Gadget Ogling: Streaming Socks, a High-Powered Hoverboard, and a Vigilant Vacuum
Dec 29, 2015 5:00 AM PT
Welcome to Gadget Dreams and Nightmares, the column that burrows through the mountains of discarded wrapping paper to search out the best and brightest of the latest gadget announcements.
In our festive holiday edition, we take a look at connected socks with a Netflix focus, a hoverboard with a short flight time, and a robot vacuum cleaner that's also a home security system.
As always, these are not reviews, and the ratings reflect only how much I'd like to use each item. And, before I forget, I hope you're enjoying the holidays!
Finally, a pair of socks I would not be ever-so-slightly disappointed to find among my gifts on Christmas morning.
Netflix has released some designs for socks that can stop streaming the show or movie you're streaming if you should nod off. The socks detect when you've stopped moving for a long period and hit the pause button. When they're about to turn off your show, there's an LED light that flashes -- so if you're still awake, you can wiggle your big toe to halt the action.
Truly, there's little worse for streaming addicts than to miss a few episodes of a show or the end of a movie, potentially spoiling plot twists during the subsequent search to find their place.
I do wish Netflix saw enough of an opportunity here to sell the socks itself rather than posting the instructions for them online as a DIY project. The plans are somewhat complex for a complete novice at engineering (and knitting, if we're completely honest).
Then too, if you're someone who rolls around often in your sleep, there's a chance the socks won't detect your lack of consciousness and will fail to halt what you're streaming.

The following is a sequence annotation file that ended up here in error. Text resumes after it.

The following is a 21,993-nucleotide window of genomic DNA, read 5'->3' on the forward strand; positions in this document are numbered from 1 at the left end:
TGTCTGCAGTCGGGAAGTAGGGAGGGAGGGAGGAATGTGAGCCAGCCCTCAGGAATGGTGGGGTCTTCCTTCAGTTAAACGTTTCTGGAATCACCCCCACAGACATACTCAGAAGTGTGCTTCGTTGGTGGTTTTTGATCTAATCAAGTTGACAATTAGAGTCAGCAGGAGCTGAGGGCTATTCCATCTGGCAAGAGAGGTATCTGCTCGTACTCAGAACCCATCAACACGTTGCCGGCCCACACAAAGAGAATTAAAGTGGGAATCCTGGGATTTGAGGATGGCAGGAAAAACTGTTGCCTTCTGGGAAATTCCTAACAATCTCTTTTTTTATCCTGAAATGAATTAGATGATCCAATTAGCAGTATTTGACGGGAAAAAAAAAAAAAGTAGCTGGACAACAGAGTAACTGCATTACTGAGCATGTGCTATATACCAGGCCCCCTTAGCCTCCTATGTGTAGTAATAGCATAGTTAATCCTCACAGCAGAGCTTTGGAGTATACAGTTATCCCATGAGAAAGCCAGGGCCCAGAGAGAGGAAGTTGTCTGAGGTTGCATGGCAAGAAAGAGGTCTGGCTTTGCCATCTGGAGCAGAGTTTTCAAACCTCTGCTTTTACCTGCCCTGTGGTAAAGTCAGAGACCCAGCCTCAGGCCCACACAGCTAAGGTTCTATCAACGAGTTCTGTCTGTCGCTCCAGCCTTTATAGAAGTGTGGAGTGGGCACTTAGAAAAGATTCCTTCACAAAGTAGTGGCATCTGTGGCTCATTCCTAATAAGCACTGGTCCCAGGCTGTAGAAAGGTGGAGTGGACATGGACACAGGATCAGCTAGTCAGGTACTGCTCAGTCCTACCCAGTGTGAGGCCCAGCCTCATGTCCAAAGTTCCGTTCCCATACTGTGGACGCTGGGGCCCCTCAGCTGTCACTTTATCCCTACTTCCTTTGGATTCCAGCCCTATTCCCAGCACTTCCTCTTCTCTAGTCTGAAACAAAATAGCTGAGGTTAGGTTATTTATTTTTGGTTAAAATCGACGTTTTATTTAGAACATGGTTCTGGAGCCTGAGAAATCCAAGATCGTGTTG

There's a lot of value here, though, especially for someone like myself, a heavy Netflix viewer. I just hope the socks are comfortable with all those electronics tucked in.
Rating: 5 out of 5 Are You Still Watchings?
Hover for a Moment
One of the hottest gifts this holiday season, by many accounts, is the hoverboard -- not one that actually levitates, but one that's essentially a self-balancing powered skateboard that you ride like a Segway. If you want an actual hoverboard, you'll need to dig deep.
We've seen conceptual hoverboards that use magnets to "levitate," but ARCA Space Corporation offers one that stays in the air. The US$19,900 ArcaBoard has 36 fans that output 272 horsepower to keep you afloat.
However, your ride ends in just 6 minutes, when the ArcaBoard needs a recharge, which takes six hours (unless you buy a US$4,500 accessory to reduce that to 35 minutes). The ride time drops to 3 minutes for heavier users, who will need a version of the system with extra thrust. You use a smartphone to steer, or you can disable it and use your body weight instead. Top speed is 12.5 miles per hour.
At its steep price point, the ArcaBoard doesn't offer enough return on investment.
However, I do think that eventually we'll have hoverboards that work for an extended period of time, with safety and elegance factored in. The future is coming, and it's one worth waiting for if it means we don't have to do something as prehistoric as use our legs to get around.
That said, I absolutely want to hop on one of these. I'd be crazy not to at least want to try out an actual working hoverboard.
Rating: 5 out of 5 Marty McFlys
Roaming 'Round the House
If you're a manufacturer and want your new robot vacuum cleaner to succeed, you have to bring something new to the table. LG is trying just that with the Hom-Bot Turbo+.
Along with functionality you'd expect as standard in a robot vacuum, it has an augmented-reality feature called "Home-Joy," which, like almost everything else these days, functions through a smartphone app.
When you aim your smartphone's camera at a certain area of your floor, Turbo+ will go to that spot and clean up. That is a much faster way of getting a robot vacuum to take care of a trouble spot, and I can see myself making great use of it when flour falls on the floor as I'm baking.
Thanks to the three onboard cameras, you can watch a cleaning cycle take place when you're not at home. Meanwhile, Turbo+ can operate as a security camera. If it detects movement when you're elsewhere, it can send you pictures from inside your house.
LG hasn't disclosed a price for Turbo+ as yet, because it's showcasing the system at CES 2016. Nevertheless, it's a robot vacuum with enough bells and whistles to help it stand out, and one that I'd like keeping an eye on my apartment when I'm away.
Rating: 4 out of 5 Farewells to Spills